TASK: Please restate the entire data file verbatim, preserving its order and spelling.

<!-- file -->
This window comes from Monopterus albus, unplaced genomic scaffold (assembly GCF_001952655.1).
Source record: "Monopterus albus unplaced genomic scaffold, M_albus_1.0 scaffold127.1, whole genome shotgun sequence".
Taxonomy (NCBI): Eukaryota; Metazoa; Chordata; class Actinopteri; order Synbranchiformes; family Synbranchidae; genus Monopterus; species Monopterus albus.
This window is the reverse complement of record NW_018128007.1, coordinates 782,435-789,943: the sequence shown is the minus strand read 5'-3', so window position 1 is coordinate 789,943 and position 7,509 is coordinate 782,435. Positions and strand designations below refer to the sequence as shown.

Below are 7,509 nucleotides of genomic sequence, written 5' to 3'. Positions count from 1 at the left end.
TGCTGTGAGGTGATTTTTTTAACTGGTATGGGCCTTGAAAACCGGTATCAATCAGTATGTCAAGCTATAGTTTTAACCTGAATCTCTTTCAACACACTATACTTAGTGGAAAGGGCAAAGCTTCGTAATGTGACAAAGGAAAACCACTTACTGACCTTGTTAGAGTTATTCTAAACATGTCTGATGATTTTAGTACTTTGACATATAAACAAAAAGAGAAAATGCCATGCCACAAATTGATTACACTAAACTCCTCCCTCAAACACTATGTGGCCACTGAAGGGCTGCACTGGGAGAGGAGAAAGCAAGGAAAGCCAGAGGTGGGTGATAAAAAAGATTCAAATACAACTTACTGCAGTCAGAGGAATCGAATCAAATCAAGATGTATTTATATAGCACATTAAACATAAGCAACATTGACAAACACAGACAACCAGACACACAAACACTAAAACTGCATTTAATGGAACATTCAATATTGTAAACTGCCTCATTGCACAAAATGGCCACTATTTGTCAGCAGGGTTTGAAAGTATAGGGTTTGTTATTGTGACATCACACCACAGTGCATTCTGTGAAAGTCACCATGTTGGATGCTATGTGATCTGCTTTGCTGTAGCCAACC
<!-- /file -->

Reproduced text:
This window comes from Monopterus albus, unplaced genomic scaffold (assembly GCF_001952655.1).
Source record: "Monopterus albus unplaced genomic scaffold, M_albus_1.0 scaffold127.1, whole genome shotgun sequence".
Taxonomy (NCBI): Eukaryota; Metazoa; Chordata; class Actinopteri; order Synbranchiformes; family Synbranchidae; genus Monopterus; species Monopterus albus.
This window is the reverse complement of record NW_018128007.1, coordinates 782,435-789,943: the sequence shown is the minus strand read 5'-3', so window position 1 is coordinate 789,943 and position 7,509 is coordinate 782,435. Positions and strand designations below refer to the sequence as shown.

Below are 7,509 nucleotides of genomic sequence, written 5' to 3'. Positions count from 1 at the left end.
TGCTGTGAGGTGATTTTTTTAACTGGTATGGGCCTTGAAAACCGGTATCAATCAGTATGTCAAGCTATAGTTTTAACCTGAATCTCTTTCAACACACTATACTTAGTGGAAAGGGCAAAGCTTCGTAATGTGACAAAGGAAAACCACTTACTGACCTTGTTAGAGTTATTCTAAACATGTCTGATGATTTTAGTACTTTGACATATAAACAAAAAGAGAAAATGCCATGCCACAAATTGATTACACTAAACTCCTCCCTCAAACACTATGTGGCCACTGAAGGGCTGCACTGGGAGAGGAGAAAGCAAGGAAAGCCAGAGGTGGGTGATAAAAAAGATTCAAATACAACTTACTGCAGTCAGAGGAATCGAATCAAATCAAGATGTATTTATATAGCACATTAAACATAAGCAACATTGACAAACACAGACAACCAGACACACAAACACTAAAACTGCATTTAATGGAACATTCAATATTGTAAACTGCCTCATTGCACAAAATGGCCACTATTTGTCAGCAGGGTTTGAAAGTATAGGGTTTGTTATTGTGACATCACACCACAGTGCATTCTGTGAAAGTCACCATGTTGGATGCTATGTGATCTGCTTTGCTGTAGCCAACC